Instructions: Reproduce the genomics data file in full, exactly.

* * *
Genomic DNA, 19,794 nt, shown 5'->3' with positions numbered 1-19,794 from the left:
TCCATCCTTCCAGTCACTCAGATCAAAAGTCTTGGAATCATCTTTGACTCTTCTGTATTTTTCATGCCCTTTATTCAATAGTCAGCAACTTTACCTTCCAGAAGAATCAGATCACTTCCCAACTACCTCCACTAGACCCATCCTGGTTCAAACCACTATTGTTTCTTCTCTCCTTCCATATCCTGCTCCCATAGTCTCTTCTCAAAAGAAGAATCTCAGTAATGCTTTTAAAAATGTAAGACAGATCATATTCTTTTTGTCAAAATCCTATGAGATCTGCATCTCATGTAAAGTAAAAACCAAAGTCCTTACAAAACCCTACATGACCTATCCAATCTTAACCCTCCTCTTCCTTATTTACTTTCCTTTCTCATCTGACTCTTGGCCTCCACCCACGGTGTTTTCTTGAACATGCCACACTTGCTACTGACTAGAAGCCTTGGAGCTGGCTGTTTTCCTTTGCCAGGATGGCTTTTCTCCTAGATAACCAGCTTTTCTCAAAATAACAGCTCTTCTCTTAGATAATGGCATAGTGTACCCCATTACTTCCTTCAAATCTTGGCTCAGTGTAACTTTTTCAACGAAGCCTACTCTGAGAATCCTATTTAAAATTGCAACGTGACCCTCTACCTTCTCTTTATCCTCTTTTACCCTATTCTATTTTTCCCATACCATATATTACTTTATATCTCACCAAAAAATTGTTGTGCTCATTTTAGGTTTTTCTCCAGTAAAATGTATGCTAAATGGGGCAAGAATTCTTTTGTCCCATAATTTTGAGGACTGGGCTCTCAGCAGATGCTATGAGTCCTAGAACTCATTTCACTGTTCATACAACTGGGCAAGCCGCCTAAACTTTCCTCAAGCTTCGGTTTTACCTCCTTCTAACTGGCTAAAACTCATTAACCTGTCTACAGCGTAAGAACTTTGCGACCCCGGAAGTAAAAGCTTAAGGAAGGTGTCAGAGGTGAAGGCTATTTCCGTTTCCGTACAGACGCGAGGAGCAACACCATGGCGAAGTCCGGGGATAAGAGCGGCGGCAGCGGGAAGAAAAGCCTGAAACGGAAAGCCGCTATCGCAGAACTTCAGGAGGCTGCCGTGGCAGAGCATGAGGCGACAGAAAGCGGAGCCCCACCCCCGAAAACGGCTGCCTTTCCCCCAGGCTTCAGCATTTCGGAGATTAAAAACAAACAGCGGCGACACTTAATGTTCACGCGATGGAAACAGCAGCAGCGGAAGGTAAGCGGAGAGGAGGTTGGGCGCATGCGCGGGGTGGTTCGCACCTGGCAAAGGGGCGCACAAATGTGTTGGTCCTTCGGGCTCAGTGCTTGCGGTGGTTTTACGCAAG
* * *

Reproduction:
Genomic DNA, 19,794 nt, shown 5'->3' with positions numbered 1-19,794 from the left:
TCCATCCTTCCAGTCACTCAGATCAAAAGTCTTGGAATCATCTTTGACTCTTCTGTATTTTTCATGCCCTTTATTCAATAGTCAGCAACTTTACCTTCCAGAAGAATCAGATCACTTCCCAACTACCTCCACTAGACCCATCCTGGTTCAAACCACTATTGTTTCTTCTCTCCTTCCATATCCTGCTCCCATAGTCTCTTCTCAAAAGAAGAATCTCAGTAATGCTTTTAAAAATGTAAGACAGATCATATTCTTTTTGTCAAAATCCTATGAGATCTGCATCTCATGTAAAGTAAAAACCAAAGTCCTTACAAAACCCTACATGACCTATCCAATCTTAACCCTCCTCTTCCTTATTTACTTTCCTTTCTCATCTGACTCTTGGCCTCCACCCACGGTGTTTTCTTGAACATGCCACACTTGCTACTGACTAGAAGCCTTGGAGCTGGCTGTTTTCCTTTGCCAGGATGGCTTTTCTCCTAGATAACCAGCTTTTCTCAAAATAACAGCTCTTCTCTTAGATAATGGCATAGTGTACCCCATTACTTCCTTCAAATCTTGGCTCAGTGTAACTTTTTCAACGAAGCCTACTCTGAGAATCCTATTTAAAATTGCAACGTGACCCTCTACCTTCTCTTTATCCTCTTTTACCCTATTCTATTTTTCCCATACCATATATTACTTTATATCTCACCAAAAAATTGTTGTGCTCATTTTAGGTTTTTCTCCAGTAAAATGTATGCTAAATGGGGCAAGAATTCTTTTGTCCCATAATTTTGAGGACTGGGCTCTCAGCAGATGCTATGAGTCCTAGAACTCATTTCACTGTTCATACAACTGGGCAAGCCGCCTAAACTTTCCTCAAGCTTCGGTTTTACCTCCTTCTAACTGGCTAAAACTCATTAACCTGTCTACAGCGTAAGAACTTTGCGACCCCGGAAGTAAAAGCTTAAGGAAGGTGTCAGAGGTGAAGGCTATTTCCGTTTCCGTACAGACGCGAGGAGCAACACCATGGCGAAGTCCGGGGATAAGAGCGGCGGCAGCGGGAAGAAAAGCCTGAAACGGAAAGCCGCTATCGCAGAACTTCAGGAGGCTGCCGTGGCAGAGCATGAGGCGACAGAAAGCGGAGCCCCACCCCCGAAAACGGCTGCCTTTCCCCCAGGCTTCAGCATTTCGGAGATTAAAAACAAACAGCGGCGACACTTAATGTTCACGCGATGGAAACAGCAGCAGCGGAAGGTAAGCGGAGAGGAGGTTGGGCGCATGCGCGGGGTGGTTCGCACCTGGCAAAGGGGCGCACAAATGTGTTGGTCCTTCGGGCTCAGTGCTTGCGGTGGTTTTACGCAAG